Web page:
Sydney is set to phase out the humble $50 note over the next few months after widespread complaints that the denomination lovingly known as a “pineapple” is not worth enough to purchase anything in Sydney.
Sydney isn’t the first city to consider canning the $50 note, according to The Royal Australian Mint.
“Perth had the same problem during the mining boom, when a builder’s tea, which consists of an English breakfast teabag, milk and nine sugars, would cost up to $700,” a spokesperson said. “However, our data tells us things will only get more expensive in Sydney and it’s time to recall the fifties, add a zero and reissue them as $500 notes.”
Frustrated small-business owners agree the $50 note needs to go. “If diners want to use cash, they need a whole wheelbarrow full of fifties to pay the bill, and up to seven wheelbarrows if they want smashed avo,” one café owner said.
While $50 notes are being recalled and repurposed, the government has urged people to simply discard “irredeemable” smaller denominations, with fire pits being dug in key locations across the city’s southwest.
Vaucluse residents are set to protest the phasing out of the $100 note after the government flagged a review of the country’s highest-denomination banknote in a bid to crack down on the “black economy”.
There are currently 300 million $100 notes in circulation, with 97 per cent found in the wallets of Vaucluse residents.
“This is blasphemous,” one Vaucluse man said. “There’s no way my wallet could fit enough fifties to pay for day-to-day expenses. I’d have to have one of my servants tow a wheeled cart full of notes everywhere I go, which would obviously be ridiculous.”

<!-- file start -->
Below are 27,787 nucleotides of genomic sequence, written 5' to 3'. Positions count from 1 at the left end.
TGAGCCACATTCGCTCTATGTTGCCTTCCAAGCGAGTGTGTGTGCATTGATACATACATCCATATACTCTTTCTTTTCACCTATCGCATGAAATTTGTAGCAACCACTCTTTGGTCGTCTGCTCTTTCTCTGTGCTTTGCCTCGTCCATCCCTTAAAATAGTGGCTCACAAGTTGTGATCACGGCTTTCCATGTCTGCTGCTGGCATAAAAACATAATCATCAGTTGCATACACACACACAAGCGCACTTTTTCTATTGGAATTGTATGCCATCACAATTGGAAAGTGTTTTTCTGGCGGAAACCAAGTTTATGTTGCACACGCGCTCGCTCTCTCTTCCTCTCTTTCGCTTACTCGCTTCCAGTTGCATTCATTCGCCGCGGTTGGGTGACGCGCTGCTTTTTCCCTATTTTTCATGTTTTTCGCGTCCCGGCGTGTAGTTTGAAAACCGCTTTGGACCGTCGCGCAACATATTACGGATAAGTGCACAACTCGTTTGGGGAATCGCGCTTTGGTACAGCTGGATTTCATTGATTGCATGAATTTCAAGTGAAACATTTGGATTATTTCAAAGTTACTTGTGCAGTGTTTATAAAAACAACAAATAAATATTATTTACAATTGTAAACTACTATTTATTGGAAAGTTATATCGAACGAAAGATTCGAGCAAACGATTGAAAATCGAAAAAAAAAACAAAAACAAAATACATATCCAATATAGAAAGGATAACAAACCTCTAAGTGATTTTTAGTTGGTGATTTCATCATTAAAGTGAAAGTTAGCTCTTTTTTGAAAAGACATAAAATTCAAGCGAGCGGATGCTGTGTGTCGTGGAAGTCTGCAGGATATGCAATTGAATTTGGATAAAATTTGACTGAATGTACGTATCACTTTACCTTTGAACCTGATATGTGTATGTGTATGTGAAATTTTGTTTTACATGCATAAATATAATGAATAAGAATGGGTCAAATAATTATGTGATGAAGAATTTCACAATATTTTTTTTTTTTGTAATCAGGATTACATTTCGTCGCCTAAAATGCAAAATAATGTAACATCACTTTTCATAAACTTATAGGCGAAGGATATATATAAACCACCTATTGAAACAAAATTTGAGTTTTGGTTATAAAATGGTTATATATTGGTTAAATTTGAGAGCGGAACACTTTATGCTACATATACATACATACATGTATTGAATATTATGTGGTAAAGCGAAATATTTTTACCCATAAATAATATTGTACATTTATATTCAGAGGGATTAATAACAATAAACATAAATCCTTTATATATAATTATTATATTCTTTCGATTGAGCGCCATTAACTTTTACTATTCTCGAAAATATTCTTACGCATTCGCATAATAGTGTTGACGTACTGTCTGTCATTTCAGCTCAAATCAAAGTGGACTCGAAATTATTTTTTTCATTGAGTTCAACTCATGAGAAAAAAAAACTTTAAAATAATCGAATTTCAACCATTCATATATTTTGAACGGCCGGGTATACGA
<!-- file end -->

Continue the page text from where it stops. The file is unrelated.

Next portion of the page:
“You can hardly buy a coffee with a $50 note, let alone a side of lobster!” another outraged local said. “If anything, they should scrap the $20 note. That thing is embarrassing.”
The government is determined to do whatever it is the wealthy residents request.
Redfern local Peter Panner today spoiled his weekend before it even started when he accidentally pressed “check balance” while withdrawing cash from an ATM this morning.
“I couldn’t believe it,” Panner said. “I always take an ostrich-style approach to finances, so when that negative balance popped up on screen two weeks from payday I nearly browned the new Gucci jeans I shouldn’t have bought.”
Sydney Sentinel’s money expert described Panner’s story as “a cautionary tale we can all learn from”.
“I’ve seen far too many weekends ruined by people discovering just how bad their finances really are,” he said. “It really is a case of ignorance is bliss and why wouldn’t you choose bliss when it’s an option?”
He added that there are simple things we can all do to avoid inflicting these kinds of rude financial shocks on ourselves. “Be extra careful when using an unfamiliar ATM,” he said. “Take your time and make sure you’re pressing the correct buttons.”
A Sydney-based Uber driver is “ecstatic” to have almost made this month’s loan payment for the car he had to purchase to qualify for the job.
“I’m so happy I almost bought myself a can of beer to celebrate,” the driver said. “But then I realised I still had lots of bills for bottled water and mints to pay, so I just drove home with the air con on and the music slightly louder than usual.”
His family is thrilled the man left his previous job as a kindergarten teacher, where the short hours meant “he was always home”, his wife said. “He’s now out of the house a good 20 to 23 hours a day, which really gives me back my me time.”
A shirtless male who was present when the Sydney Sentinel interviewed the wife described himself as “nobody” and “not here” but said he was also “very happy with the situation”.